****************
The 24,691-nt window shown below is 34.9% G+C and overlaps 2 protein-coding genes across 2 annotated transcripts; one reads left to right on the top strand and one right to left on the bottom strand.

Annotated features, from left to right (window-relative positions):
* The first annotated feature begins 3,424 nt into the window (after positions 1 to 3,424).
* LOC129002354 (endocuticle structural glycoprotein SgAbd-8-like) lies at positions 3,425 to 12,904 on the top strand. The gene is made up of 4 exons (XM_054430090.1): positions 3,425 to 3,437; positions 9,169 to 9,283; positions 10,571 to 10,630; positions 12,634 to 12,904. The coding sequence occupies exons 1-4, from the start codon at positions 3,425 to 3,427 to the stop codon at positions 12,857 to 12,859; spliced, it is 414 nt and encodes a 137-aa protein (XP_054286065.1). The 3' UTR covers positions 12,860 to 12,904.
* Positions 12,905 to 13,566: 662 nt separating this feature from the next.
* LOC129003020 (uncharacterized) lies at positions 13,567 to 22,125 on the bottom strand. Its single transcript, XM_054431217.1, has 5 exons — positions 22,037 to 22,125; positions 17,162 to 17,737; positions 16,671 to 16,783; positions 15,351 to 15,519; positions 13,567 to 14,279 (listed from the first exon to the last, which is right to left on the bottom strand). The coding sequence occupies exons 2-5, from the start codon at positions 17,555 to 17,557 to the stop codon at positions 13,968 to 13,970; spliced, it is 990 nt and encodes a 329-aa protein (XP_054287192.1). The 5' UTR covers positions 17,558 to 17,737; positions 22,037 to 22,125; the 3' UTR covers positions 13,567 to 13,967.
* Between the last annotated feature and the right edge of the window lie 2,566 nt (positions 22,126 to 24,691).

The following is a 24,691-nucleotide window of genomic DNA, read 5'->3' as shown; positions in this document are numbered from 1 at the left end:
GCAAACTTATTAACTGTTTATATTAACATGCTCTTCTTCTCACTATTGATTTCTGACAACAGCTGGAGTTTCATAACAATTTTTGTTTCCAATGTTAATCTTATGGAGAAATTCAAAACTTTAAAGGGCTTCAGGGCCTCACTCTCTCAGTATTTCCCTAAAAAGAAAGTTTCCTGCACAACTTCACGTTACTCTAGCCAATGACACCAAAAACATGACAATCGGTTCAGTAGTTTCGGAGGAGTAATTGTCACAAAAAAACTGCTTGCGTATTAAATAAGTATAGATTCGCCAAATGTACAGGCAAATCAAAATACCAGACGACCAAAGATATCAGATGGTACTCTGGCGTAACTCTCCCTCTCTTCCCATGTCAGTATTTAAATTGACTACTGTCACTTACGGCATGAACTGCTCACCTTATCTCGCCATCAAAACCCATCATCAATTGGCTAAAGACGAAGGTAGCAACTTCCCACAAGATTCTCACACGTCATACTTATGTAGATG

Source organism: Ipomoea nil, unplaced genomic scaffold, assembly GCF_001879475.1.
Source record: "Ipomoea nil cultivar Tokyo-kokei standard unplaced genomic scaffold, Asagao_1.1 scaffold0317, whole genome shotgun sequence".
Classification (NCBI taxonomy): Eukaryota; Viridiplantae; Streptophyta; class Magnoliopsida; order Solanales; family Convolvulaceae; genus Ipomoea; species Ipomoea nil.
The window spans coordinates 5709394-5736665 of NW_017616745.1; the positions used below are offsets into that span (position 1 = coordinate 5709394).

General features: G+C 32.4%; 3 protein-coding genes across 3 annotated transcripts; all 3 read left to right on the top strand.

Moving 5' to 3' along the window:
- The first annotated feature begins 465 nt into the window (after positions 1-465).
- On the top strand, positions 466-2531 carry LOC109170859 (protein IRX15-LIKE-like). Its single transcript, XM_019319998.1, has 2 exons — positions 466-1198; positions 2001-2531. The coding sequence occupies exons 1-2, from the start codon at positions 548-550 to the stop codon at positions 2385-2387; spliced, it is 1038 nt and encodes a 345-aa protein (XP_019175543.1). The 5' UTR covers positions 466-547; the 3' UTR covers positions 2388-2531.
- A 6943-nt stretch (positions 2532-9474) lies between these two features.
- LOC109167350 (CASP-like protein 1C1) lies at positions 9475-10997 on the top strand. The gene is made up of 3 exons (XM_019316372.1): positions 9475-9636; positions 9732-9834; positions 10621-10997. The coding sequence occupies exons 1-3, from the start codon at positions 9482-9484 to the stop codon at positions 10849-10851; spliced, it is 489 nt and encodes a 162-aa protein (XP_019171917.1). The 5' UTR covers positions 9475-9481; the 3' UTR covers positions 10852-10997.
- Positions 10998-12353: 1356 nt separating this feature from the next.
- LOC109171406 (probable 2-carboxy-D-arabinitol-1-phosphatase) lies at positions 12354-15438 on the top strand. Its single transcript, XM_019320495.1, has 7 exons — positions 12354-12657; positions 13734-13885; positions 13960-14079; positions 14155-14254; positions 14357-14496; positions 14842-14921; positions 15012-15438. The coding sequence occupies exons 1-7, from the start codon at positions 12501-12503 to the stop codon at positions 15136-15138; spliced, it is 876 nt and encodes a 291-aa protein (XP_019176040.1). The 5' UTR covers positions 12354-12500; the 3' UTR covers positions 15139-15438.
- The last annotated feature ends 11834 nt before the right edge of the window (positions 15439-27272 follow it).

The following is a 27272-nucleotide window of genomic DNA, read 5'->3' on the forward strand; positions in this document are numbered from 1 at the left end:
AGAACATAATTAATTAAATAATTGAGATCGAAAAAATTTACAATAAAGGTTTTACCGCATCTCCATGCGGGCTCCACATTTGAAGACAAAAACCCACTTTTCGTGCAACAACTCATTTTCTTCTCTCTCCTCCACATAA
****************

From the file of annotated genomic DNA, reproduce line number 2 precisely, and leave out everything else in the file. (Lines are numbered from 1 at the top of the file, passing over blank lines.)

Annotated features, from left to right (window-relative positions):